H. R. 4445
IN THE HOUSE OF REPRESENTATIVES
February 3, 2016
Ms. Ros-Lehtinen (for herself, Mrs. Capps, Mr. Deutch, Mr. Takano, Mr. Ellison, Mr. Lewis, Ms. Kaptur, Mr. McGovern, Mr. Hastings, Mr. Cartwright, and Mr. Gallego) introduced the following bill; which was referred to the Committee on Energy and Commerce
To direct the Federal Trade Commission to submit to Congress a report on the consumer harm arising from the use, in advertisements and other media for the promotion of commercial products and services, of images that have been altered to materially change the appearance and physical characteristics of the faces and bodies of the individuals depicted.
This Act may be cited as the
Truth in Advertising Act of 2016.
Congress finds the following:
Advertisers regularly alter images used in print and electronic media to sell products and services, materially changing the appearance and physical characteristics of models’ faces and bodies, including by altering the models’ size, proportions, shape, and skin color and removing signs of ageing.
Such altered images can create distorted and unrealistic expectations and understandings of appropriate and healthy weight and body image.
Decades of academic evidence links exposure to such altered images with emotional, mental, and physical health issues including depression, anxiety, and eating disorders, especially among children and teenagers.
In 2011, the American Medical Association adopted a policy encouraging advertising associations to work with public and private sector organizations concerned with child and adolescent health to develop guidelines for advertisements, especially those appearing in teen-oriented publications, that would discourage the altering of photographs in a manner that could promote unrealistic expectations of appropriate body image.
Despite the shift in modern advertising to rely primarily on imagery, the Federal Trade Commission continues to focus on linguistic elements of advertising, even as some advertisers use unfair or deceptive images to promote their products to consumers.
The Federal Trade Commission has not made any significant revisions to its policies for identifying unfair or deceptive visual imagery in advertisements since at least 1983, well before the digital revolution in modern advertising.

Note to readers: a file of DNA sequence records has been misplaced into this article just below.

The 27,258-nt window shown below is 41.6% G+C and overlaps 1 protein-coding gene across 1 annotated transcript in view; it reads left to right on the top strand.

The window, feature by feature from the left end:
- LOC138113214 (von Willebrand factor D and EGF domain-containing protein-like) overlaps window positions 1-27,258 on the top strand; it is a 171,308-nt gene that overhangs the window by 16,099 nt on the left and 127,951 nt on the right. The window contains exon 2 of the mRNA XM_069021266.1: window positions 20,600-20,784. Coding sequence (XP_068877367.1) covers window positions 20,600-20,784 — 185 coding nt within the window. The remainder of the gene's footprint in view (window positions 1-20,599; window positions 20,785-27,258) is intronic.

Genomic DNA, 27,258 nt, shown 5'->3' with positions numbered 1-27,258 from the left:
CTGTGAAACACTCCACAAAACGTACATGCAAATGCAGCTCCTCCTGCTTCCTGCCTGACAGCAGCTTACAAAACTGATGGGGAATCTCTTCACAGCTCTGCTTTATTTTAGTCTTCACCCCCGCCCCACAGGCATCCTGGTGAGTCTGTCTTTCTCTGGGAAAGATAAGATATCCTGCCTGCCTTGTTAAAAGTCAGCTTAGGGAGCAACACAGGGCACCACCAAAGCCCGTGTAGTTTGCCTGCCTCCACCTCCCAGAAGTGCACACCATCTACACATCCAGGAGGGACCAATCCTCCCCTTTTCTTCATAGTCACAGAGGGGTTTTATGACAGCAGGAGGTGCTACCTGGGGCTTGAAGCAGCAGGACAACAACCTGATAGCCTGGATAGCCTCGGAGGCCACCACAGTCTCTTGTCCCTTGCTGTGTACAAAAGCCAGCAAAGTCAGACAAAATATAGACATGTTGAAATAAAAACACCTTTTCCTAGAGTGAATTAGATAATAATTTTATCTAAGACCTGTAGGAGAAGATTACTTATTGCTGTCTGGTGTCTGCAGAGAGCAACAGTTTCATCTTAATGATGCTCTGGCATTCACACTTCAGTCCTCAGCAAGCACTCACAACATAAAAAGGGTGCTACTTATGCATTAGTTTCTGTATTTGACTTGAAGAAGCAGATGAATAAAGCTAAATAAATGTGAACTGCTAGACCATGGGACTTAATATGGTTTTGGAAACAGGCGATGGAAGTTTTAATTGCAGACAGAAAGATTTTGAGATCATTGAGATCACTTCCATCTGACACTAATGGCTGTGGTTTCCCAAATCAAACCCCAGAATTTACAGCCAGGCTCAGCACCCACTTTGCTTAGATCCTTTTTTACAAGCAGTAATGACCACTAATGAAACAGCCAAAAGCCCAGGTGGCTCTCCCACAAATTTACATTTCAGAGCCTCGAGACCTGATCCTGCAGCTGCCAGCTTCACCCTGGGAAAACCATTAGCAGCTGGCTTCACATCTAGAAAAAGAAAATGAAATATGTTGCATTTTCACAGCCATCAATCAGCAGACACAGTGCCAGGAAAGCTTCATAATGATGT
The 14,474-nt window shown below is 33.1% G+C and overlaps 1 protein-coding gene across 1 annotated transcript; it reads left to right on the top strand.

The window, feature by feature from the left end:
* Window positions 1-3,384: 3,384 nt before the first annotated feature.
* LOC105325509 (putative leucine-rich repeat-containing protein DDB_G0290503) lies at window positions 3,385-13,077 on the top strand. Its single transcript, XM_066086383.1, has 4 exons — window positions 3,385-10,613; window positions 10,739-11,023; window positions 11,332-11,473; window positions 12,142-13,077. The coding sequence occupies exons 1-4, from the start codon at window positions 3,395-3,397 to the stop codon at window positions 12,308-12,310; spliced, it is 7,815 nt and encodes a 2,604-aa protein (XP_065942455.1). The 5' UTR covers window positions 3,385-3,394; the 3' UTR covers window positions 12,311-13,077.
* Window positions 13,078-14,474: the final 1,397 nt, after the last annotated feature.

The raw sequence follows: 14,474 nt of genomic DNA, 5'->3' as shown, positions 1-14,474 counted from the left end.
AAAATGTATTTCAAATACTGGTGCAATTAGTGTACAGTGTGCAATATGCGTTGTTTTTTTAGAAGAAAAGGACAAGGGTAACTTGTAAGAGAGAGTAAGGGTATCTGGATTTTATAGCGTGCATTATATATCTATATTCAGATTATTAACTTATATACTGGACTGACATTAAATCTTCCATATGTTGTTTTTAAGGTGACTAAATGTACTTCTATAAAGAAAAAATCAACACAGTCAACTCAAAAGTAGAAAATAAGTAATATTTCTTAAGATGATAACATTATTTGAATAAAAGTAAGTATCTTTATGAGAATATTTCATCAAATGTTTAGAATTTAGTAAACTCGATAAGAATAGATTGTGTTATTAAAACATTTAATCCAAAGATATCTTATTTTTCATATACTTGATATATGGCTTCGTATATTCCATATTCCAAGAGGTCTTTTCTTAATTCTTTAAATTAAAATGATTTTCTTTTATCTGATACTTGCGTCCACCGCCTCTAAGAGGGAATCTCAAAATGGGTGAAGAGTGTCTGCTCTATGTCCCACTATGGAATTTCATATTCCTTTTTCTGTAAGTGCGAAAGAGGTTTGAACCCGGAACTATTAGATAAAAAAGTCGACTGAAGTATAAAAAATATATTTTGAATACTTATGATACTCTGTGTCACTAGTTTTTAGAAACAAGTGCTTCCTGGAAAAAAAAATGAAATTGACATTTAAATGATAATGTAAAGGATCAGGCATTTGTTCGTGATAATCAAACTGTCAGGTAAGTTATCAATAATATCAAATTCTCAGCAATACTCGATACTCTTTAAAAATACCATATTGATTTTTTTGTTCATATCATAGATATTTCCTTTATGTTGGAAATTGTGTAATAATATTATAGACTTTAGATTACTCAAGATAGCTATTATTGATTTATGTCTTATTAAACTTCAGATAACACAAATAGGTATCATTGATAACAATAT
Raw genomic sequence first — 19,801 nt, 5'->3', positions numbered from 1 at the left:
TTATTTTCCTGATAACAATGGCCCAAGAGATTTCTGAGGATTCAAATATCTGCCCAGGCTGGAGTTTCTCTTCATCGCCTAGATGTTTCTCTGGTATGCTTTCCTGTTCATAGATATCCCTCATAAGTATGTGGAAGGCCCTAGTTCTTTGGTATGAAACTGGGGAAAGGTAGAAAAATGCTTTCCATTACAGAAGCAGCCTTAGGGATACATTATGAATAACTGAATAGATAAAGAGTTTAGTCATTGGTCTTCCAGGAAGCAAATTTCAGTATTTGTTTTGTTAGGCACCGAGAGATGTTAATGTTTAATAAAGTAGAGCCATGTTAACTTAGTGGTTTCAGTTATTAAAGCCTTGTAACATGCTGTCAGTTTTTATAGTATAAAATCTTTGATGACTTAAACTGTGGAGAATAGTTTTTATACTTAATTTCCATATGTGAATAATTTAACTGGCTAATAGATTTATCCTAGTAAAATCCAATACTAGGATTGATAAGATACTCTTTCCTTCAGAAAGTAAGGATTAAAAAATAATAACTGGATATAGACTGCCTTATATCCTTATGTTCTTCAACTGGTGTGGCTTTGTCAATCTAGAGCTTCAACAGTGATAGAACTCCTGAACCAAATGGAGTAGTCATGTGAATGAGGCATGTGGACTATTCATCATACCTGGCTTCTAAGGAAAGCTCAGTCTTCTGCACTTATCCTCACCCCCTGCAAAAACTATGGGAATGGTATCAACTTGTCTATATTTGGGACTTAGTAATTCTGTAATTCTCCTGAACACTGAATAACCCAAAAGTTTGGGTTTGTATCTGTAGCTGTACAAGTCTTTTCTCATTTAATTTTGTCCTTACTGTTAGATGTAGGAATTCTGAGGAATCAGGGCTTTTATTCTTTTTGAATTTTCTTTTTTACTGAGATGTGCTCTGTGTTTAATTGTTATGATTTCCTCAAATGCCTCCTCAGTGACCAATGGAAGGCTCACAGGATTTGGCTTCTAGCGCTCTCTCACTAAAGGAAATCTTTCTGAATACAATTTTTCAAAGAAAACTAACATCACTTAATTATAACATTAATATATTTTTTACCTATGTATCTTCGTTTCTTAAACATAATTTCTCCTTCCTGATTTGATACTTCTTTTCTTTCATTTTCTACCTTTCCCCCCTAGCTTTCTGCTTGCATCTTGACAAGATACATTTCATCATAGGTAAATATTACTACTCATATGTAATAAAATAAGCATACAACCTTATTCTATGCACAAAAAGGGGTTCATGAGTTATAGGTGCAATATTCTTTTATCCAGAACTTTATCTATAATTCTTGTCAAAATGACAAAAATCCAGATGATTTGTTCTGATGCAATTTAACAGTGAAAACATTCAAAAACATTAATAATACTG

Report by Federal Trade Commission
Not later than 18 months after the date of the enactment of this Act, the Federal Trade Commission shall submit to Congress a report that contains—
an assessment of the prevalence, in advertisements and other media for the promotion of commercial products and services in the United States, of images that have been altered to materially change the appearance and physical characteristics of the faces and bodies of the individuals depicted;
an evaluation of the degree to which the use of such altered images in advertisements and other media for the promotion of commercial products and services may constitute an unfair or deceptive act or practice (within the meaning of section 5(a)(1) of the Federal Trade Commission Act (15 U.S.C. 45(a)(1)));
clear guidelines for advertisers regarding how the Commission determines whether the use of such altered images in advertisements and other media for the promotion of commercial products and services constitutes an unfair or deceptive act or practice; and
recommendations reflecting a consensus of the stakeholders and experts described in subsection (b) to reduce the consumer harm arising from the use of such altered images in advertisements and other media for the promotion of commercial products and services.
Input of external stakeholders and experts
In preparing the report required by subsection (a), the Federal Trade Commission shall solicit input from external stakeholders and experts on the data and recommendations required to be included in such report. The Commission, in consultation with the Director of the National Institute of Mental Health and the heads of other appropriate Federal agencies, shall ensure that input is obtained from an appropriate number of stakeholders and experts and, to the extent practicable, from stakeholders and experts that are geographically and culturally diverse and that include stakeholders and experts from the physical and mental health, business, consumer advocacy, and advertising industry communities.